Title: Beyond an ungreen-economics-based political philosophy: three strikes against 'the difference principle'
Authors: Rupert Read
Addresses: School of Philosophy, UEA, Norwich, NR4 7TJ, UK
Abstract: ||Beyond an ungreen-economics-based political philosophy|| John Rawls|s liberalism is the dominant political philosophy of our time. But is it compatible with the values of green economics? I argue in this paper that it is founded on ungreen economics. In particular, Rawls|s |difference principle|, which takes inequalities to be just if they benefit the worst off, is subjected here to three counter-arguments. Firstly, an argument based on one from Norman Daniels. Secondly, an argument based on one from Jerry Cohen. Thirdly, and most originally: inegalitarian modes of |societal| organisation are ecologically unsustainable. The difference principle unconsciously assumes that the Earth is infinite, that the more we raise the lowest boats the better; disregarding that we may already have raised the lowest boats – in Western societies at least – let alone, obviously, the higher boats, more than the ecosphere can tolerate. (And: in a steady-state, inequalities would be more socially unsustainable than ever.) Three strikes: the difference principle is out…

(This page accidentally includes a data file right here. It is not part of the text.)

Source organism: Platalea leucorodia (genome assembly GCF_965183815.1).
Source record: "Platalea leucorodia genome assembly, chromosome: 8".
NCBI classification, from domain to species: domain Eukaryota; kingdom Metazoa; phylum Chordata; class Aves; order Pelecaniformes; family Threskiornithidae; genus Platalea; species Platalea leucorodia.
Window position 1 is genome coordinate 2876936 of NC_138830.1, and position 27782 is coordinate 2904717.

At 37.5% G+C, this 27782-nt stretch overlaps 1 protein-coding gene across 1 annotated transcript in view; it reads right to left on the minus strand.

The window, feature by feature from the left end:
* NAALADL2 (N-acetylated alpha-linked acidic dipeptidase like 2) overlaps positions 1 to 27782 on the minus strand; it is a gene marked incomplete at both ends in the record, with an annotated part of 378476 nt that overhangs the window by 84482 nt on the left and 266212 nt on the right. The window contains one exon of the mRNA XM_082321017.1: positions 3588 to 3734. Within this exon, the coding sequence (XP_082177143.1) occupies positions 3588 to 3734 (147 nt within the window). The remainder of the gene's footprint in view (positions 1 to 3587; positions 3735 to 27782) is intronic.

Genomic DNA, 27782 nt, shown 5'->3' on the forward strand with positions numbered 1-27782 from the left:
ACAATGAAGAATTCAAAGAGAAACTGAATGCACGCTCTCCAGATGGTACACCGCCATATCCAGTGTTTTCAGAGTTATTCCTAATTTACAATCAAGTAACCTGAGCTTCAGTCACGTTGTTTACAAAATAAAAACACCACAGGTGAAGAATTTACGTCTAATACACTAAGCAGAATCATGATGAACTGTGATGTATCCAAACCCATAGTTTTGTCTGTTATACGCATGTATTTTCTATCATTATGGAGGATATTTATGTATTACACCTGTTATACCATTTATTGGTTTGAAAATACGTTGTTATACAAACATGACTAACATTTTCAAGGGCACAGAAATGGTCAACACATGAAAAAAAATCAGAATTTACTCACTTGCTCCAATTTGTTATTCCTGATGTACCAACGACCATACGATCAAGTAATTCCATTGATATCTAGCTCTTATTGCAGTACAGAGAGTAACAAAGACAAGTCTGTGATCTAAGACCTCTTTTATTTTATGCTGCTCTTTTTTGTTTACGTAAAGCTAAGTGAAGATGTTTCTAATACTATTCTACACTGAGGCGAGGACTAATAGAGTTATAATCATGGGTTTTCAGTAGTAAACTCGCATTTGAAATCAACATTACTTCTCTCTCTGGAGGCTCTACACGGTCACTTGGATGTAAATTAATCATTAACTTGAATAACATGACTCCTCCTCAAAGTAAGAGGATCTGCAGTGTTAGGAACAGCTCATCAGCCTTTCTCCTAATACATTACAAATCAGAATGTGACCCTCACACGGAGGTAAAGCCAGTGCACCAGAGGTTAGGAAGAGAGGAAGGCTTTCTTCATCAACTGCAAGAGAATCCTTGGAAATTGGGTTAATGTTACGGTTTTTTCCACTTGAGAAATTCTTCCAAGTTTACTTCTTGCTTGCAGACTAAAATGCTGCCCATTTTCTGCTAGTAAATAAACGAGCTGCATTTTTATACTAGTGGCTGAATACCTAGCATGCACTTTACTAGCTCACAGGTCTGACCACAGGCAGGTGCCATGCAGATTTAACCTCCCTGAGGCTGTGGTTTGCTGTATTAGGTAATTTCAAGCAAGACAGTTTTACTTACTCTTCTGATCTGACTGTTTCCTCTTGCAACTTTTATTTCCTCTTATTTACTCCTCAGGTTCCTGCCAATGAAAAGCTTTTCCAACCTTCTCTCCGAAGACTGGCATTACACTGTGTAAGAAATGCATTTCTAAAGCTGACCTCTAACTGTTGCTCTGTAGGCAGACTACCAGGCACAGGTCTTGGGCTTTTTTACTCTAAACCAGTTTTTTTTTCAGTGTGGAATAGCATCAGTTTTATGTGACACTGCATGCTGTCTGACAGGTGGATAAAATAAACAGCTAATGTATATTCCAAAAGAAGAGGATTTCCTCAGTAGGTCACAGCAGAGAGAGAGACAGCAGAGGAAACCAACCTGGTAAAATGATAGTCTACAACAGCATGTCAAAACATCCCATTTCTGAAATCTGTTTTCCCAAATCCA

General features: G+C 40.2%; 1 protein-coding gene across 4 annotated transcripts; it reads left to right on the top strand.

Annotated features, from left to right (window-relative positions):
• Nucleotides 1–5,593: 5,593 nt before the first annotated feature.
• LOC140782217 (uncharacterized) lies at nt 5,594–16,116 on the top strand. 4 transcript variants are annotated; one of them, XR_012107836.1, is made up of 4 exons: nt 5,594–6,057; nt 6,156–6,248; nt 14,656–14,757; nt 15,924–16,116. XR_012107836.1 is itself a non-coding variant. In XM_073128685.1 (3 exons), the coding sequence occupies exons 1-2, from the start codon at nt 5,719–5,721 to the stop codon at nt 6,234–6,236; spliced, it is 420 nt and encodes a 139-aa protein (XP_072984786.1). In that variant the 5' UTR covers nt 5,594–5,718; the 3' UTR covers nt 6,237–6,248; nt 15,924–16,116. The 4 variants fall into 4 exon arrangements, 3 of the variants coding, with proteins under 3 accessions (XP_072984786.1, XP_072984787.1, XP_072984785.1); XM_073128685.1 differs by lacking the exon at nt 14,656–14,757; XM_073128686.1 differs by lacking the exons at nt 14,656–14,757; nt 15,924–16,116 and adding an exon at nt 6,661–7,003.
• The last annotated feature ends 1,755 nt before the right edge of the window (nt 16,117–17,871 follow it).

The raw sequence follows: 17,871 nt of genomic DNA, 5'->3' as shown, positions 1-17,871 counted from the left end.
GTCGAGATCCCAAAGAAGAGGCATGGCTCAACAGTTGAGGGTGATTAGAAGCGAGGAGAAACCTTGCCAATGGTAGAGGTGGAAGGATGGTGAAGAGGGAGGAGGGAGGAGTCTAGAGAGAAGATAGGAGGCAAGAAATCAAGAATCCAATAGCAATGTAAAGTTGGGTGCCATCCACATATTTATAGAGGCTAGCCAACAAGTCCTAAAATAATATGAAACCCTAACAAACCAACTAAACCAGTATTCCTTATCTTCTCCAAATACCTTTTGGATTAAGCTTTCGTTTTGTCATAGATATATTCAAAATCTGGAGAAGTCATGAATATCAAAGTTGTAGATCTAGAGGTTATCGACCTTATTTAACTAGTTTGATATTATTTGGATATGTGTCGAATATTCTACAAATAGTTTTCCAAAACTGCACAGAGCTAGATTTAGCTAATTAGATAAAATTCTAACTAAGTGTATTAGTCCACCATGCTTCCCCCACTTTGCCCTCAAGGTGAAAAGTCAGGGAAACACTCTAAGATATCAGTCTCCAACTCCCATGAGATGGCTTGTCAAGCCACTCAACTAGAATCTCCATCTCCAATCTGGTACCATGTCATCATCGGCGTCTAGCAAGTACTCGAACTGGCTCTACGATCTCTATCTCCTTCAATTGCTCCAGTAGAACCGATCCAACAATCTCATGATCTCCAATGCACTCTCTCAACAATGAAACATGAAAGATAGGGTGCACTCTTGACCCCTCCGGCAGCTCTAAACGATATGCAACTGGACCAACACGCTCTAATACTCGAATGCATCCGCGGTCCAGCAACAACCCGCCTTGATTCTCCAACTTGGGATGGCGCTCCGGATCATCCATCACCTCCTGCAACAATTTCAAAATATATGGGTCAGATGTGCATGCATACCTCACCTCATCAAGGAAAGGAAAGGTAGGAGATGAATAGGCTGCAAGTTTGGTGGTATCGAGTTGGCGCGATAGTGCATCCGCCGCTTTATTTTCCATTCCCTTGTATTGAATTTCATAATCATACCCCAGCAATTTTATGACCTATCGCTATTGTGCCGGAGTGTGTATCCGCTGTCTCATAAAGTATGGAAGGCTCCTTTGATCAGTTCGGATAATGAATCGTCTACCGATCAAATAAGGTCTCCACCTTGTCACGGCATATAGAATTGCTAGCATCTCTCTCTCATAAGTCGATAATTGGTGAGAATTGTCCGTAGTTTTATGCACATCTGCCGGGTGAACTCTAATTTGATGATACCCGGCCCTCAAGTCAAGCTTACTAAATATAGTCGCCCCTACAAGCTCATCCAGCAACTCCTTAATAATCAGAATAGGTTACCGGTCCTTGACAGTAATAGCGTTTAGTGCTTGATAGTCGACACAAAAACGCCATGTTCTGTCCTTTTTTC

Keywords: John Rawls; Jerry Cohen; Norman Daniels; difference principle; liberalism; ecological sustainability; green economics; political philosophy.
International Journal of Green Economics, 2011 Vol.5 No.2, pp.167 - 183
Received: 08 May 2021
Accepted: 12 May 2021
Published online: 17 Sep 2011 *